With his arms crossed, ball cap on – forward – and an electronic stimulation device working to heal his broken rib, Tony Romo could only watch as the other Dallas Cowboys quarterbacks threw warm-up passes at the start of practice Thursday.
Still, just being on the field was an indication Romo could start Monday night against the Redskins.
Romo wore a jersey and shorts and moved gingerly. When everyone stretched, he was slow to join them, then didn’t do anything that required bending or moving his arms. At the start of team drills, he stood with the backups, watching with his arms clasped behind his back. Jon Kitna worked with the first team and would start if Romo can’t.
”I fully expect him to play,” Kitna said.
Coach Jason Garrett repeatedly referred to Romo’s status as day-to-day, with constant monitoring of his progress. He called it a good sign that Romo was on the field Thursday and said the quarterback doesn’t necessarily have to practice to be cleared for the game, but would like to see him get in some work.
”We’re going to get a feel for how he is feeling going into the game and then we’ll make some decisions,” Garrett said. ”It’s still very early in the week. … It’s a little too early in the week to get into all those hypothetical situations.”
Coaches and teammates said Romo was moving around better than they’d expected. Many of them pointed to the fact he was able to return to Sunday’s game with the rib injury – and with a torn lung that had yet to be diagnosed.
As scary as that sounds, it was a small enough tear that he should be fully recovered long before kickoff.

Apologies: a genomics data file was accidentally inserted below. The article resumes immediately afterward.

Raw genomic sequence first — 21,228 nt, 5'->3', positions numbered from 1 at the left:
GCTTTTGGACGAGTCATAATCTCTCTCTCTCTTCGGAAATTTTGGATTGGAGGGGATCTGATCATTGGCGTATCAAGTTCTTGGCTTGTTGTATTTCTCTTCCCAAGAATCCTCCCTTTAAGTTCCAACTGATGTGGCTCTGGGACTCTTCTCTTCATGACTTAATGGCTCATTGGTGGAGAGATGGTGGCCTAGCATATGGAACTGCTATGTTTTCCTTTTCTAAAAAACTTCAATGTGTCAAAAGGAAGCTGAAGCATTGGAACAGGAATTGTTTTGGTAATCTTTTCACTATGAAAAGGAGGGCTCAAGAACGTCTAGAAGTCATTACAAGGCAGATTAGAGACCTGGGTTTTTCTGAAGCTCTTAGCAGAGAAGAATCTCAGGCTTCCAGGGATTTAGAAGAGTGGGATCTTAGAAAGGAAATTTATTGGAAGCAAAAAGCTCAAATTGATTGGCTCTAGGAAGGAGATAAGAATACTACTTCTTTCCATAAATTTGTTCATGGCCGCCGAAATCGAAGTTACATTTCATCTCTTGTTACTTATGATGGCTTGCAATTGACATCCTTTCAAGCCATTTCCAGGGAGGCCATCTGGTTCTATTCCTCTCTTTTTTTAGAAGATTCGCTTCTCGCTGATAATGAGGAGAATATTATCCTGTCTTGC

”He has been upbeat, he has been positive, he has been going through it like a regular work week,” tight end Jason Witten said. ”He is very active in meetings and doing what needs to do to get back out there.”
This was Dallas’ first practice since Romo overcame the broken rib and a tear in his lung to pull out a comeback victory in overtime against San Francisco on Sunday. He’s been praised for his toughness and leadership just a week after being scorned for bad plays and poor decisions that led to a loss in the opener, and he also earned the NFC offensive player of the week award.
”The legend has began,” linebacker Bradie James said. ”Punctured spleen, kidney, whatever it is, he’s going to be out there.”
The Cowboys came out of the 49ers game with so many injuries to key players that Garrett gave the entire squad an extra day off Wednesday. They could afford it because they have an extra day before the next game, which also is at home.
The status of many other key players remains in flux. Six others didn’t practice, including running back Felix Jones (shoulder) and receivers Dez Bryant (thigh) and Miles Austin (hamstring).
Austin aggravated an injury that had him limping much of last week. He managed to score a career-best three touchdowns despite his pain, but now is likely to miss the next two games, plus have the bye to get healthy.
Bryant was a game-time decision. The fact he’s still not on the field seems like something else could be wrong, but Garrett said that’s not the case.”
”The degree of the injury is really the issue,” Garrett said. ”It really swelled up on him soon after (the opener). He didn’t have very much flexibility at all, all throughout last week. We were all hopeful and optimistic but it’s just been a progression. I think it’s gotten better as the days have gone by.”
The offensive line remains a carousel, too. Starters Phil Costa and Derrick Dockery were out with knee injuries. Dockery moved into the lineup last week because Bill Nagy (knee) was hurt, but Nagy was back Thursday.
A patched-together line isn’t exactly the best way to protect Romo, should he come back, but the Cowboys will have no choice.
There was some good news: cornerback Terence Newman (groin) practiced for the first time since early August.
”It’s great to have a Pro Bowl corner, a mainstay like Terence, an experienced guy who knows how to get prepared and can go out and challenge a team’s top receiver,” safety Abe Elam said.